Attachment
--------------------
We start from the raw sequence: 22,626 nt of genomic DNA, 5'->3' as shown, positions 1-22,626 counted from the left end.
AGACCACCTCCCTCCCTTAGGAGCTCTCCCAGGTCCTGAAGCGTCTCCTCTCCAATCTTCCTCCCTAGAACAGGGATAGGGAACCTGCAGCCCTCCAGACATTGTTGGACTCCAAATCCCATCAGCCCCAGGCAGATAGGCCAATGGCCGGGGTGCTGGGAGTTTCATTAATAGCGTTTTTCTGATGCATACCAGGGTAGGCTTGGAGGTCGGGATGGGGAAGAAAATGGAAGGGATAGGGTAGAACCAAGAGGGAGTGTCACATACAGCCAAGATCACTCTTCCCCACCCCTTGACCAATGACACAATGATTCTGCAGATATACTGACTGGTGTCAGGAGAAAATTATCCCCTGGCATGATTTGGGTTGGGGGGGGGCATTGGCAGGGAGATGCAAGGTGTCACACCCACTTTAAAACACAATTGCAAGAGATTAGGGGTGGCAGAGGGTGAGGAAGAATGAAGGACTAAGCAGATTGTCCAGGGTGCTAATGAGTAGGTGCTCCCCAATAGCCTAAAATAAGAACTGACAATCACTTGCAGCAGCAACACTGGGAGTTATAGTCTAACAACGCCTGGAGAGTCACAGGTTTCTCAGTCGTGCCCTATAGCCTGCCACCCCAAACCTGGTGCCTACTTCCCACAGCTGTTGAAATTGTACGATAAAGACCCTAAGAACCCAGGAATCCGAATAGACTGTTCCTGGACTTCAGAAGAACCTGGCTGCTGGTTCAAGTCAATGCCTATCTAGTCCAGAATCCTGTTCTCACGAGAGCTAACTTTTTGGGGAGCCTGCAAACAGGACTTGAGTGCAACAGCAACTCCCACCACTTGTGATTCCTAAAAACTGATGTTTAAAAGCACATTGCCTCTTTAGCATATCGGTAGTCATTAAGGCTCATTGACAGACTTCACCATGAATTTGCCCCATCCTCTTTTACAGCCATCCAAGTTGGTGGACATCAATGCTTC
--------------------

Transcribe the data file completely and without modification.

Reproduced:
We start from the raw sequence: 22,626 nt of genomic DNA, 5'->3' as shown, positions 1-22,626 counted from the left end.
AGACCACCTCCCTCCCTTAGGAGCTCTCCCAGGTCCTGAAGCGTCTCCTCTCCAATCTTCCTCCCTAGAACAGGGATAGGGAACCTGCAGCCCTCCAGACATTGTTGGACTCCAAATCCCATCAGCCCCAGGCAGATAGGCCAATGGCCGGGGTGCTGGGAGTTTCATTAATAGCGTTTTTCTGATGCATACCAGGGTAGGCTTGGAGGTCGGGATGGGGAAGAAAATGGAAGGGATAGGGTAGAACCAAGAGGGAGTGTCACATACAGCCAAGATCACTCTTCCCCACCCCTTGACCAATGACACAATGATTCTGCAGATATACTGACTGGTGTCAGGAGAAAATTATCCCCTGGCATGATTTGGGTTGGGGGGGGGCATTGGCAGGGAGATGCAAGGTGTCACACCCACTTTAAAACACAATTGCAAGAGATTAGGGGTGGCAGAGGGTGAGGAAGAATGAAGGACTAAGCAGATTGTCCAGGGTGCTAATGAGTAGGTGCTCCCCAATAGCCTAAAATAAGAACTGACAATCACTTGCAGCAGCAACACTGGGAGTTATAGTCTAACAACGCCTGGAGAGTCACAGGTTTCTCAGTCGTGCCCTATAGCCTGCCACCCCAAACCTGGTGCCTACTTCCCACAGCTGTTGAAATTGTACGATAAAGACCCTAAGAACCCAGGAATCCGAATAGACTGTTCCTGGACTTCAGAAGAACCTGGCTGCTGGTTCAAGTCAATGCCTATCTAGTCCAGAATCCTGTTCTCACGAGAGCTAACTTTTTGGGGAGCCTGCAAACAGGACTTGAGTGCAACAGCAACTCCCACCACTTGTGATTCCTAAAAACTGATGTTTAAAAGCACATTGCCTCTTTAGCATATCGGTAGTCATTAAGGCTCATTGACAGACTTCACCATGAATTTGCCCCATCCTCTTTTACAGCCATCCAAGTTGGTGGACATCAATGCTTC